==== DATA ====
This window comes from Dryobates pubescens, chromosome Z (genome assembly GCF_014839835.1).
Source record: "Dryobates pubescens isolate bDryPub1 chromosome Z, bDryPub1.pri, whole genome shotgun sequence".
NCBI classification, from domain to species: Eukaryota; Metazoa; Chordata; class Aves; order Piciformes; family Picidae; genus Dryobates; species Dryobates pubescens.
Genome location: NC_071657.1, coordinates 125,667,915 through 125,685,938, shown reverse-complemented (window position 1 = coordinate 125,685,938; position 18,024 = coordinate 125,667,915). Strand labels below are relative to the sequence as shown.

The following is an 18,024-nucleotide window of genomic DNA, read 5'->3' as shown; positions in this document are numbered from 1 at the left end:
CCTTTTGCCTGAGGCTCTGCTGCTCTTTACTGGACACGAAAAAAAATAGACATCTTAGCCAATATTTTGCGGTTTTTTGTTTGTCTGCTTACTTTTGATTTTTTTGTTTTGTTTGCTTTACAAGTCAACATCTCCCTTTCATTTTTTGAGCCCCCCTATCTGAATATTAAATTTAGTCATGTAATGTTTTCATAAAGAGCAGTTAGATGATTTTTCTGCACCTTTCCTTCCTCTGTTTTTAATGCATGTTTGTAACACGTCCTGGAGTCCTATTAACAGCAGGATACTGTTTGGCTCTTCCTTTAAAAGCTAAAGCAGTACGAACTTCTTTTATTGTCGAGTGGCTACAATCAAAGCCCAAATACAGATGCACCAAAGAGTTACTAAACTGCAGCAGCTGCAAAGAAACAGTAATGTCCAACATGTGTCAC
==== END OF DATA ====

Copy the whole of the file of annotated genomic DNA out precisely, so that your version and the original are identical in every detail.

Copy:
This window comes from Dryobates pubescens, chromosome Z (genome assembly GCF_014839835.1).
Source record: "Dryobates pubescens isolate bDryPub1 chromosome Z, bDryPub1.pri, whole genome shotgun sequence".
NCBI classification, from domain to species: Eukaryota; Metazoa; Chordata; class Aves; order Piciformes; family Picidae; genus Dryobates; species Dryobates pubescens.
Genome location: NC_071657.1, coordinates 125,667,915 through 125,685,938, shown reverse-complemented (window position 1 = coordinate 125,685,938; position 18,024 = coordinate 125,667,915). Strand labels below are relative to the sequence as shown.

The following is an 18,024-nucleotide window of genomic DNA, read 5'->3' as shown; positions in this document are numbered from 1 at the left end:
CCTTTTGCCTGAGGCTCTGCTGCTCTTTACTGGACACGAAAAAAAATAGACATCTTAGCCAATATTTTGCGGTTTTTTGTTTGTCTGCTTACTTTTGATTTTTTTGTTTTGTTTGCTTTACAAGTCAACATCTCCCTTTCATTTTTTGAGCCCCCCTATCTGAATATTAAATTTAGTCATGTAATGTTTTCATAAAGAGCAGTTAGATGATTTTTCTGCACCTTTCCTTCCTCTGTTTTTAATGCATGTTTGTAACACGTCCTGGAGTCCTATTAACAGCAGGATACTGTTTGGCTCTTCCTTTAAAAGCTAAAGCAGTACGAACTTCTTTTATTGTCGAGTGGCTACAATCAAAGCCCAAATACAGATGCACCAAAGAGTTACTAAACTGCAGCAGCTGCAAAGAAACAGTAATGTCCAACATGTGTCAC